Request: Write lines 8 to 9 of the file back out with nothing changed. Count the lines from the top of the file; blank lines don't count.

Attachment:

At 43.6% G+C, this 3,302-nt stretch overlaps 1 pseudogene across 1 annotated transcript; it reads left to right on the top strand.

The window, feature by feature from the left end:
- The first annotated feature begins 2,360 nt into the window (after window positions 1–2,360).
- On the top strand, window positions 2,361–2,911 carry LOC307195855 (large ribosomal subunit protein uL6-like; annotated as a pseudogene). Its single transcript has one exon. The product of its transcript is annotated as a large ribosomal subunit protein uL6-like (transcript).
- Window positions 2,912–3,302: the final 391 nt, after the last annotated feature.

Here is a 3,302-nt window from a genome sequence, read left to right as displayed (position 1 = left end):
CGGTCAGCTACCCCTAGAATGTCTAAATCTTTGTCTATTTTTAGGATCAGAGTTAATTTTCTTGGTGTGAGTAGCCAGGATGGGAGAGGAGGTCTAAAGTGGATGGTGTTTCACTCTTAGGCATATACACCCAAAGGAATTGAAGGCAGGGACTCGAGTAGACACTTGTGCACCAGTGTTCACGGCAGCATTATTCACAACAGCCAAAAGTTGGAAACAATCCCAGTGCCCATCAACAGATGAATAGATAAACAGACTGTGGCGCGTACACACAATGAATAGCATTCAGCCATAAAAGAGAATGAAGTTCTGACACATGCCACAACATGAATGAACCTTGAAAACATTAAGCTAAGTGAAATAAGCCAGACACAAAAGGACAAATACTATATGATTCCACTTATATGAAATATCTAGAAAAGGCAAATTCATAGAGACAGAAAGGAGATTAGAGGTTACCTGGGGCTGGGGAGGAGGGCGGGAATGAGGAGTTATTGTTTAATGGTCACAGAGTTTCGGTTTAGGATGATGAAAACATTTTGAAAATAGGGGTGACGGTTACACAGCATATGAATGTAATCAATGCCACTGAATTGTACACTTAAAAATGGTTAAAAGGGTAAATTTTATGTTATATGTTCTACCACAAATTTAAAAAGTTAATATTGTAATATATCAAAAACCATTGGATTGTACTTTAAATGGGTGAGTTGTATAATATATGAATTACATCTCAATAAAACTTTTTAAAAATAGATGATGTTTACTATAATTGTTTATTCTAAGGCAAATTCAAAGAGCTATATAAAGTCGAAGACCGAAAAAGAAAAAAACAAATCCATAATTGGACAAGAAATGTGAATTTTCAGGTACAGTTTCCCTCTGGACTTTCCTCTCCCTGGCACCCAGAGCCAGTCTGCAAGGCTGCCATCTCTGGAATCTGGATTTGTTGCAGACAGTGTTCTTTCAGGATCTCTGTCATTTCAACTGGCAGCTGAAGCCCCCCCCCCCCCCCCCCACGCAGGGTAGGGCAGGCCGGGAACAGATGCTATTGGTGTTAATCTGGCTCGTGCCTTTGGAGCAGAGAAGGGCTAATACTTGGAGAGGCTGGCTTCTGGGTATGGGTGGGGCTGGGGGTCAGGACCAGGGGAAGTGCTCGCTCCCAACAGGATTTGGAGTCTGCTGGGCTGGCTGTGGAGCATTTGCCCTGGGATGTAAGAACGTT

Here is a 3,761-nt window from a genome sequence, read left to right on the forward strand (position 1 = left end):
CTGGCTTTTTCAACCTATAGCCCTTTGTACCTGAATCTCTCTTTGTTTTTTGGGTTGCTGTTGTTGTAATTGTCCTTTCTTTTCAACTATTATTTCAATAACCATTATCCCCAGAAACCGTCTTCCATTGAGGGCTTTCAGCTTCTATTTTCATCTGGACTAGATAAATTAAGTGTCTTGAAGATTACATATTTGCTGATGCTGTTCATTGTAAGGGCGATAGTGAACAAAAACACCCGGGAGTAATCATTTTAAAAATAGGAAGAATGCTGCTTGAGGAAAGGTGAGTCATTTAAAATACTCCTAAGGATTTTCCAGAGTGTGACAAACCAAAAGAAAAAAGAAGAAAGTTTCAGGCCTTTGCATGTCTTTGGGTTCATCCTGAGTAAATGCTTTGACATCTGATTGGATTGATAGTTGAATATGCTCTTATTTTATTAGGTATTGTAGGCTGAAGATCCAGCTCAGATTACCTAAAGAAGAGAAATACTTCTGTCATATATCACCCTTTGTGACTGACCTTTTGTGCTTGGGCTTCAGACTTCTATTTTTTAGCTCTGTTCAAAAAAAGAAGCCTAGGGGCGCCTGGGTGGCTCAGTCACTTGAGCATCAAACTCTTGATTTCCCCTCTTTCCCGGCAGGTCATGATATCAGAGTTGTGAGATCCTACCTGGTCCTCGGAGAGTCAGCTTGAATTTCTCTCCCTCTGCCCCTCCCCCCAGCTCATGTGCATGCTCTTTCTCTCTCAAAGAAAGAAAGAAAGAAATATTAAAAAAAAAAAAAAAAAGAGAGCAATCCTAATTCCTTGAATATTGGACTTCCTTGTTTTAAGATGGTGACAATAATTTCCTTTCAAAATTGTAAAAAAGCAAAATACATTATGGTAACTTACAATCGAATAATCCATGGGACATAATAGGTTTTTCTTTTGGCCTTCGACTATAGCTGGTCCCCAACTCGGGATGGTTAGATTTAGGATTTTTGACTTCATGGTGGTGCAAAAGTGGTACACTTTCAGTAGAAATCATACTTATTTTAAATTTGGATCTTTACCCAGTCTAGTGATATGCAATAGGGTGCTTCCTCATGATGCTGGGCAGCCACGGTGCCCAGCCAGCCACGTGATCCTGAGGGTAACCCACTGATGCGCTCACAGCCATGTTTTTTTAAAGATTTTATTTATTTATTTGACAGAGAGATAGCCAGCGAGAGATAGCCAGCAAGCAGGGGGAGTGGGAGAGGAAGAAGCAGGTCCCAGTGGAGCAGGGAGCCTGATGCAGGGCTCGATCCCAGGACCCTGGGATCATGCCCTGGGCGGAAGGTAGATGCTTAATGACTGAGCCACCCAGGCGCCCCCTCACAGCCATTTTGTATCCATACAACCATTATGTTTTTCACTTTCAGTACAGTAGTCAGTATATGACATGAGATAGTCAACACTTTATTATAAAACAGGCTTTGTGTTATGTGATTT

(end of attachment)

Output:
Here is a 3,761-nt window from a genome sequence, read left to right on the forward strand (position 1 = left end):
CTGGCTTTTTCAACCTATAGCCCTTTGTACCTGAATCTCTCTTTGTTTTTTGGGTTGCTGTTGTTGTAATTGTCCTTTCTTTTCAACTATTATTTCAATAACCATTATCCCCAGAAACCGTCTTCCATTGAGGGCTTTCAGCTTCTATTTTCATCTGGACTAGATAAATTAAGTGTCTTGAAGATTACATATTTGCTGATGCTGTTCATTGTAAGGGCGATAGTGAACAAAAACACCCGGGAGTAATCATTTTAAAAATAGGAAGAATGCTGCTTGAGGAAAGGTGAGTCATTTAAAATACTCCTAAGGATTTTCCAGAGTGTGACAAACCAAAAGAAAAAAGAAGAAAGTTTCAGGCCTTTGCATGTCTTTGGGTTCATCCTGAGTAAATGCTTTGACATCTGATTGGATTGATAGTTGAATATGCTCTTATTTTATTAGGTATTGTAGGCTGAAGATCCAGCTCAGATTACCTAAAGAAGAGAAATACTTCTGTCATATATCACCCTTTGTGACTGACCTTTTGTGCTTGGGCTTCAGACTTCTATTTTTTAGCTCTGTTCAAAAAAAGAAGCCTAGGGGCGCCTGGGTGGCTCAGTCACTTGAGCATCAAACTCTTGATTTCCCCTCTTTCCCGGCAGGTCATGATATCAGAGTTGTGAGATCCTACCTGGTCCTCGGAGAGTCAGCTTGAATTTCTCTCCCTCTGCCCCTCCCCCCAGCTCATGTGCATGCTCTTTCTCTCTCAAAGAAAGAAAGAAAGAAATATTAAAAAAAAAAAAAAAAAGAGAGCAATCCTAATTCCTTGAATATTGGACTTCCTTGTTTTAAGATGGTGACAATAATTTCCTTTCAAAATTGTAAAAAAGCAAAATACATTATGGTAACTTACAATCGAATAATCCATGGGACATAATAGGTTTTTCTTTTGGCCTTCGACTATAGCTGGTCCCCAACTCGGGATGGTTAGATTTAGGATTTTTGACTTCATGGTGGTGCAAAAGTGGTACACTTTCAGTAGAAATCATACTTATTTTAAATTTGGATCTTTACCCAGTCTAGTGATATGCAATAGGGTGCTTCCTCATGATGCTGGGCAGCCACGGTGCCCAGCCAGCCACGTGATCCTGAGGGTAACCCACTGATGCGCTCACAGCCATGTTTTTTTAAAGATTTTATTTATTTATTTGACAGAGAGATAGCCAGCGAGAGATAGCCAGCAAGCAGGGGGAGTGGGAGAGGAAGAAGCAGGTCCCAGTGGAGCAGGGAGCCTGATGCAGGGCTCGATCCCAGGACCCTGGGATCATGCCCTGGGCGGAAGGTAGATGCTTAATGACTGAGCCACCCAGGCGCCCCCTCACAGCCATTTTGTATCCATACAACCATTATGTTTTTCACTTTCAGTACAGTAGTCAGTATATGACATGAGATAGTCAACACTTTATTATAAAACAGGCTTTGTGTTATGTGATTT